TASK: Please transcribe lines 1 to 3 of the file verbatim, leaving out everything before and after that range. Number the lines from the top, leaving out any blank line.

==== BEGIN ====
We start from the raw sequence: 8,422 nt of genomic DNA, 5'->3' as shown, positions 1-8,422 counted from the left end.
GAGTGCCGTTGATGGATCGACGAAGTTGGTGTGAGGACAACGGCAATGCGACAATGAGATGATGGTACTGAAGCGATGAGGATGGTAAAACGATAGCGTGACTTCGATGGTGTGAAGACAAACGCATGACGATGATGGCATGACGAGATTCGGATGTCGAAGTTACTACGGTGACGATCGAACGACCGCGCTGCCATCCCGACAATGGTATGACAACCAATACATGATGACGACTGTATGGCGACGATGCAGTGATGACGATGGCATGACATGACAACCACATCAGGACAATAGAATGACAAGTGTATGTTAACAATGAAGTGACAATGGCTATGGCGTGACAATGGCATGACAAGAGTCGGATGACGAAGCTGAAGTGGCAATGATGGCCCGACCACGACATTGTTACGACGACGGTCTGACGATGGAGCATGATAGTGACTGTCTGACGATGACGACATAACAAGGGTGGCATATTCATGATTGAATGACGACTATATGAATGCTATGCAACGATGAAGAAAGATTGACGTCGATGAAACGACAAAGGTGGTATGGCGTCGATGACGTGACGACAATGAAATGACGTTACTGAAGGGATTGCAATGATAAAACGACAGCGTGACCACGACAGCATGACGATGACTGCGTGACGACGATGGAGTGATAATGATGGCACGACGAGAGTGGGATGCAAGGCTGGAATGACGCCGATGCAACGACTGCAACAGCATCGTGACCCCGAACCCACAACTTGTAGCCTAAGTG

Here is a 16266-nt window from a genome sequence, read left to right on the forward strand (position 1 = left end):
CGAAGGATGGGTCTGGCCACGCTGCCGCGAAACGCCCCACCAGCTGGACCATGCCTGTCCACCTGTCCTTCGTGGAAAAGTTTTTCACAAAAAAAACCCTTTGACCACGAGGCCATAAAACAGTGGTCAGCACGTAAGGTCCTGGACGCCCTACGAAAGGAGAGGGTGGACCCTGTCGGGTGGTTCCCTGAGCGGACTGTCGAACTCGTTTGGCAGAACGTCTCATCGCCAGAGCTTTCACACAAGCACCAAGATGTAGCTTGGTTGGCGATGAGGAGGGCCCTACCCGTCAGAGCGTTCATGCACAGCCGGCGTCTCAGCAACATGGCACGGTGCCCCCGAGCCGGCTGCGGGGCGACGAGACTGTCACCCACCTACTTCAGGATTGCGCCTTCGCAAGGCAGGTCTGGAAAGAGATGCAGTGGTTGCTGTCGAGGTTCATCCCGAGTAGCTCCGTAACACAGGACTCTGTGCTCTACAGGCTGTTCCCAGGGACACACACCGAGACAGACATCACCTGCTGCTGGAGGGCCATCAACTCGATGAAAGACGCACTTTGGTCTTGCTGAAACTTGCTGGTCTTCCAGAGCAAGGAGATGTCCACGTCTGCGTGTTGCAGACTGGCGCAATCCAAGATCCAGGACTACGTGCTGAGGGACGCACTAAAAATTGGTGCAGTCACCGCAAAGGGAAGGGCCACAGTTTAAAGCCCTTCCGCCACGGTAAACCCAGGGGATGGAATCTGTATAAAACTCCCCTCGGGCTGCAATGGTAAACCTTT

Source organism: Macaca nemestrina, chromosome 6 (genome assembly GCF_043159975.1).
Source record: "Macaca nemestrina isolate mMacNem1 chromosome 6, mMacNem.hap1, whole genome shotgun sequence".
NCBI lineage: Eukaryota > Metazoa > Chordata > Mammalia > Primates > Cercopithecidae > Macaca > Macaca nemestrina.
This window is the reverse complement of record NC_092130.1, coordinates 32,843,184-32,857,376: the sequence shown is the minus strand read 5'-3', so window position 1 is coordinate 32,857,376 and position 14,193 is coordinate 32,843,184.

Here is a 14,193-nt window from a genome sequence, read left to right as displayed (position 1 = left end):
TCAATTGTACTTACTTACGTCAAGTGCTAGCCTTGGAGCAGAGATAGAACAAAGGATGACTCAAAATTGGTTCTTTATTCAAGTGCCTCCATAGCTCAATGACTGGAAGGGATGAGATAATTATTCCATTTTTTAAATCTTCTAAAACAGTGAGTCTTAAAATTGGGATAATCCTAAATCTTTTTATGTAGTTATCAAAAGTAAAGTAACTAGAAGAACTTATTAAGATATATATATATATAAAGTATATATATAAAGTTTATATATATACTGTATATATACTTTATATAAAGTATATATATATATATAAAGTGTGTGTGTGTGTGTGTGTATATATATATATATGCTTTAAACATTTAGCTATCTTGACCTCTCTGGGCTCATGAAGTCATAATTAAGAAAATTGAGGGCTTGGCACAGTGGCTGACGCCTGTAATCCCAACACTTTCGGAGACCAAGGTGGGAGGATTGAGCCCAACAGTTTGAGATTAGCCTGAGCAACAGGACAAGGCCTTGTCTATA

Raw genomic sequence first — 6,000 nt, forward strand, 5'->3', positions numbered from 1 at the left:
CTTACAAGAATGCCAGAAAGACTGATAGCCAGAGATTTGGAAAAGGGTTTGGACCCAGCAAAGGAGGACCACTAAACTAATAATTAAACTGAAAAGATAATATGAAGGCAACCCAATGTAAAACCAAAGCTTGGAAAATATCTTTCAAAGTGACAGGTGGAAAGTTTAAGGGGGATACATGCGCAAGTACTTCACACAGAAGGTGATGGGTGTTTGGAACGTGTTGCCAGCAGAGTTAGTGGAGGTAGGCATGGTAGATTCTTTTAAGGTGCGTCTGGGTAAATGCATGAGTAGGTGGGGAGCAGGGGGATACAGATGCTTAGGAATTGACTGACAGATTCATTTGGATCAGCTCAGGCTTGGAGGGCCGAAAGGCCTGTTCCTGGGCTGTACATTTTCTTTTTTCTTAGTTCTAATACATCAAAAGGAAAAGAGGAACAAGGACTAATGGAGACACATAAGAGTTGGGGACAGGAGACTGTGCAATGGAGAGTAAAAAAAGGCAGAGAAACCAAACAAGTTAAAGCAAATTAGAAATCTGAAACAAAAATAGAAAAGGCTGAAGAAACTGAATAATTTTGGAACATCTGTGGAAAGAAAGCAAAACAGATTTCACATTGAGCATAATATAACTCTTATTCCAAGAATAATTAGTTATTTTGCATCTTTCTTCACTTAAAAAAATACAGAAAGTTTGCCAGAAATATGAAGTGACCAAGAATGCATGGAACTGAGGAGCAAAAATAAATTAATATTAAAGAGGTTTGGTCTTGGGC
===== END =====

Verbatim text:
We start from the raw sequence: 8,422 nt of genomic DNA, 5'->3' as shown, positions 1-8,422 counted from the left end.
GAGTGCCGTTGATGGATCGACGAAGTTGGTGTGAGGACAACGGCAATGCGACAATGAGATGATGGTACTGAAGCGATGAGGATGGTAAAACGATAGCGTGACTTCGATGGTGTGAAGACAAACGCATGACGATGATGGCATGACGAGATTCGGATGTCGAAGTTACTACGGTGACGATCGAACGACCGCGCTGCCATCCCGACAATGGTATGACAACCAATACATGATGACGACTGTATGGCGACGATGCAGTGATGACGATGGCATGACATGACAACCACATCAGGACAATAGAATGACAAGTGTATGTTAACAATGAAGTGACAATGGCTATGGCGTGACAATGGCATGACAAGAGTCGGATGACGAAGCTGAAGTGGCAATGATGGCCCGACCACGACATTGTTACGACGACGGTCTGACGATGGAGCATGATAGTGACTGTCTGACGATGACGACATAACAAGGGTGGCATATTCATGATTGAATGACGACTATATGAATGCTATGCAACGATGAAGAAAGATTGACGTCGATGAAACGACAAAGGTGGTATGGCGTCGATGACGTGACGACAATGAAATGACGTTACTGAAGGGATTGCAATGATAAAACGACAGCGTGACCACGACAGCATGACGATGACTGCGTGACGACGATGGAGTGATAATGATGGCACGACGAGAGTGGGATGCAAGGCTGGAATGACGCCGATGCAACGACTGCAACAGCATCGTGACCCCGAACCCACAACTTGTAGCCTAAGTG

Here is a 16266-nt window from a genome sequence, read left to right on the forward strand (position 1 = left end):